[#9 in a chronological series meant to update this blog with write-ups I failed to post during 2021-2022.]
Also in February (February 2022 was full of surprises), The Atlantic magazine announced that “The Threat of Cyberwar Has Finally Arrived” with an article by Ian Bogost, “‘Netwar’ Could Be Even Worse Than Cyberwar: A risk first described almost 30 years ago is now mature,” The Atlantic, Feb 26, 2022, online at:
Here’s a longish excerpt:
“Cyberwar sounds bad—and it is. Broadly, it names the global threat of combat mixed with computer stuff. But further explanations of its risks tend to devolve into disconcerting shopping lists of vulnerabilities: our power grids, water-treatment plants, communications networks, and banks, any of which could be subject to shadowy, invisible incursions from half a world away. This murky and expansive threat can even be expanded further, until it’s covering everything, including espionage, disinformation, and attacks on computer infrastructure. Cyberwar is coming! If you’re going to worry about it—and you should probably worry about it—then what, exactly, should you be worried about?
“In all other matters, cyber-anything has long since fallen out of use; it’s now a shibboleth for those who have failed to stay abreast of online culture. (Remember how it sounded when Donald Trump went off about “the cyber” on TV?) Back in 1993, when the word cyberwar, as it’s used today, was coined, the prefix had more currency. That year, the Rand Corporation published a pamphlet called Cyberwar Is Coming!, by the international-politics analysts John Arquilla and David Ronfeldt. Their premise was simple: The information revolution would alter the nature of armed conflict, and new language would be needed to describe it.
“To clarify the future risks, they laid out two scenarios, each of which would get its own moniker: There was cyberwar, and also netwar. The latter—with its dated reference to the “net”—feels even more anachronistic than “the cyber,” but the idea is surprisingly contemporary. For Arquilla and Ronfeldt, netwar is a social and commercial phenomenon. It involves conflicts waged via networked modes of communication, and is closest to what people call “disinformation” today. When one group attempts to disrupt the knowledge another group has about its own members and social context, by means of messages transmitted via networked communication technologies, that’s netwar.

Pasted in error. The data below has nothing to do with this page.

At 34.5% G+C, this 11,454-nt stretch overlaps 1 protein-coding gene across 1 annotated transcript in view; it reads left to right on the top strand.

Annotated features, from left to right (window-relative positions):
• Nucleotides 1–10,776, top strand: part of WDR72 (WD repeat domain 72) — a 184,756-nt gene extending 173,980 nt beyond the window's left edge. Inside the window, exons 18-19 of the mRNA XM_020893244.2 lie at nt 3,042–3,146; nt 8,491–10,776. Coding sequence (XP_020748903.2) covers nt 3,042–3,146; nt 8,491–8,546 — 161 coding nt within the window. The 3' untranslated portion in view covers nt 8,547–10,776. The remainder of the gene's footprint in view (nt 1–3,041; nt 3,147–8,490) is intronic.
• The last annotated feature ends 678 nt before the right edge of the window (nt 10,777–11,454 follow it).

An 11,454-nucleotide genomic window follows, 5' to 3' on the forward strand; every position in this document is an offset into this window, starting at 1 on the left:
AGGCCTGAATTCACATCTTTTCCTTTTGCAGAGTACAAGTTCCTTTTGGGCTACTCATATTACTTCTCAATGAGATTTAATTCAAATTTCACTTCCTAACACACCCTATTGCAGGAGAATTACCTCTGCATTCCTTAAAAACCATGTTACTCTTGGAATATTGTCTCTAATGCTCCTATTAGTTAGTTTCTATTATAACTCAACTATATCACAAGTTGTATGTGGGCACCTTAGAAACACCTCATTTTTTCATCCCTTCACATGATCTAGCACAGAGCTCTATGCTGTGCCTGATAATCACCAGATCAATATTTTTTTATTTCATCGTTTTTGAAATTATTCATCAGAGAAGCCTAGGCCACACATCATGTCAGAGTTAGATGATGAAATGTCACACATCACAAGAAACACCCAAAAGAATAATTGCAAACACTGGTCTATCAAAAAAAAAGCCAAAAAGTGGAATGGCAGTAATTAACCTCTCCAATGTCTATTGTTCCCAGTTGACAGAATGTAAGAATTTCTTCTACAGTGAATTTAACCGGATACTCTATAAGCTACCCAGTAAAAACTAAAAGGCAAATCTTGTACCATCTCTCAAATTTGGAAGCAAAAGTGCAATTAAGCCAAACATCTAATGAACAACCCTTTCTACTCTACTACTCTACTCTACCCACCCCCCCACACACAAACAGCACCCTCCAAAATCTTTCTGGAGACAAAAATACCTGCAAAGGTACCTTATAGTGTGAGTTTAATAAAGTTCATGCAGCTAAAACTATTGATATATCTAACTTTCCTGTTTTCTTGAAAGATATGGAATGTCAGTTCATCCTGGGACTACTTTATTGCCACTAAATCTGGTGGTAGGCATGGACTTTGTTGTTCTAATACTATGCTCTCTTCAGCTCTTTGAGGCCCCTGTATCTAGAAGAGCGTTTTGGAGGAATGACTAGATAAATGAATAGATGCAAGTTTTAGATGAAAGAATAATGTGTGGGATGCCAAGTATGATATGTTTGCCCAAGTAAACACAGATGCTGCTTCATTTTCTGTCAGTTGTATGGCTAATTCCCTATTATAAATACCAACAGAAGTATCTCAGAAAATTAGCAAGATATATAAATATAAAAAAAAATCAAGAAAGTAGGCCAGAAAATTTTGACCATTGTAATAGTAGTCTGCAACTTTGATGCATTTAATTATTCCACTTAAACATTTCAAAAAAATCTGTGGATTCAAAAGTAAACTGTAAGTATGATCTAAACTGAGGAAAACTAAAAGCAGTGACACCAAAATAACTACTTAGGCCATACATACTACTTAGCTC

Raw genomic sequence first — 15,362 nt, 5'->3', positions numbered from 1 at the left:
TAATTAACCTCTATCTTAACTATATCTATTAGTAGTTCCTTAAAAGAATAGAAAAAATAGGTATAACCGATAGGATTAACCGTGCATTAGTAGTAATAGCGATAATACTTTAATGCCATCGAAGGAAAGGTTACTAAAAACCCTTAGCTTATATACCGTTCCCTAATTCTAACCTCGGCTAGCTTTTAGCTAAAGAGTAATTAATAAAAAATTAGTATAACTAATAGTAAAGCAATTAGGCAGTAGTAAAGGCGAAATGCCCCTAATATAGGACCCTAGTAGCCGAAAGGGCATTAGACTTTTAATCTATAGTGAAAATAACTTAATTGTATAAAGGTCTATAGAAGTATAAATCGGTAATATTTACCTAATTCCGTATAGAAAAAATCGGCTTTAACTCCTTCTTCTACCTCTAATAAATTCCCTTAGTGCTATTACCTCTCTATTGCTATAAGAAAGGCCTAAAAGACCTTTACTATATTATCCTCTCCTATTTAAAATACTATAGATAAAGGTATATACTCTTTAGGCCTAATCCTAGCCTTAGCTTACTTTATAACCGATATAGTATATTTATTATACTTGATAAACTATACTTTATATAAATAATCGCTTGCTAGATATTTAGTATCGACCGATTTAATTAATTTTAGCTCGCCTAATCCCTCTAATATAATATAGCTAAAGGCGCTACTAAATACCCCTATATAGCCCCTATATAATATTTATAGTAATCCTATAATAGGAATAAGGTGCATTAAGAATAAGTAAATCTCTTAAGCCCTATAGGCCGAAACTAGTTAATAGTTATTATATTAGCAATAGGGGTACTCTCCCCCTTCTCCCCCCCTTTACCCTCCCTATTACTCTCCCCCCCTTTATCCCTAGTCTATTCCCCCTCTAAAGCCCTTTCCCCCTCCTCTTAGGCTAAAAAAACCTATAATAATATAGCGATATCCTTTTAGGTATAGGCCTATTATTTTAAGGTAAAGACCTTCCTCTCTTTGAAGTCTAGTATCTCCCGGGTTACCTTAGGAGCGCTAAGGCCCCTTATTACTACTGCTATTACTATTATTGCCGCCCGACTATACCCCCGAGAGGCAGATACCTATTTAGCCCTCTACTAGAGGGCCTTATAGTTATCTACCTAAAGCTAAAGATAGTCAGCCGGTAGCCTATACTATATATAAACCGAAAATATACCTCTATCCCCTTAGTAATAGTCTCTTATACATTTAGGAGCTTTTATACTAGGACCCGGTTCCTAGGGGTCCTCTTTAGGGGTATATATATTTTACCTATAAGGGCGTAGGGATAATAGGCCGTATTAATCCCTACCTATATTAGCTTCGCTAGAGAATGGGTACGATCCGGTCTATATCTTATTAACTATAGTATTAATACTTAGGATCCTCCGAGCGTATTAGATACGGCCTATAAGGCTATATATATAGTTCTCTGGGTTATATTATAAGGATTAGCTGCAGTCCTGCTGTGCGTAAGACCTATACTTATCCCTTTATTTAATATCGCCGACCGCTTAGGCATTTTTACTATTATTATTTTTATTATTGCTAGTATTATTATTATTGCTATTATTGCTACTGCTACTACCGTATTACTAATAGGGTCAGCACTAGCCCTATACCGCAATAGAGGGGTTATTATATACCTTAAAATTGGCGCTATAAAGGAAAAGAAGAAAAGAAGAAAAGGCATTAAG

“At the time, Arquilla and Ronfeldt imagined netwar mostly as a state-based activity, and one that could unfold over any communications network. (It did not have to involve the internet.) The United States engaged in netwar with Cuba, for example, via Radio Televisión Marti, a Miami-based broadcaster funded by the U.S. federal government to transmit in Spanish to Cuba. State-run newspapers could also prosecute a netwar, along with surveillance systems that intercept or prohibit certain telephonic or electronic messages.
“But Rand also imagined another kind of netwar, one fought between “rival non-state actors, with governments maneuvering on the sidelines to prevent collateral damage to national interests and perhaps to support one side or another.” Arquilla and Ronfeldt called this type of netwar “the most speculative,” but it’s one we can see quite clearly now.…”
Since that is our three-decades-old paper he is writing about, I was delighted. However, as I remarked on my Facebook page at the time (and meant to reiterate here), the author apparently misunderstood or erred on a few points:
A delight to see our old work on cyberwar and netwar featured in a new article in The Atlantic magazine. But while the author (previously unknown to me) gets some things right, he also gets some points not quite right, two in particular:
— I never “imagined netwar mostly as a state-based activity.” Cyberwar yes, but not netwar. In fact, since we originally treated cyberwar as a primarily a military concept, I suggested we needed a separate term/concept that would be mainly about social conflict. Indeed, our study on the Zapatista movement as a case of social netwar was mostly about the activities of social activist NGOs operating as networks.
— Netwar is not mainly about disinformation. The article over-conflates at one point. Netwar is mainly about using organizational networks of all kinds, but mainly social, to fight against adversaries, be they organized into networks or hierarchies. Yes, social-netwar actors function best if they are using advanced information and communications technologies that are likewise networked. But these netwar actors also need narrative strategies that fit well with network designs, for social netwar tends in the end to be about whose story wins, not whose ammo wins. If the netwar-waging networks are quite loose, then its varied actors may need to see that their varied stories are harmonized, perhaps into a networked meta-narrative.
In any case, I’m delighted to see our old work re-circulated. Also, see my first comment below about current examples.
My follow-on comment still holds true (but could sure use editing):
… many right-wing activists here in the U.S. are currently waging social netwars of various, as in the truck convoys. Some left-wing activists too, but seemingly less so in my view.
I’d also note that, over time, I’ve learned that Russian strategists have blamed the demise of the Soviet Union and weakening of Russia not primarily on the West’s military power but on the netwar-like social movements expressed through Solidarity, the Arab Spring, and the Color Revolutions. The counter-strategy they have evolved, termed “gibridnaya voina,” is typical translated as “hybrid war” but its non-military aspects would better be translated as “social netwar” in my view.
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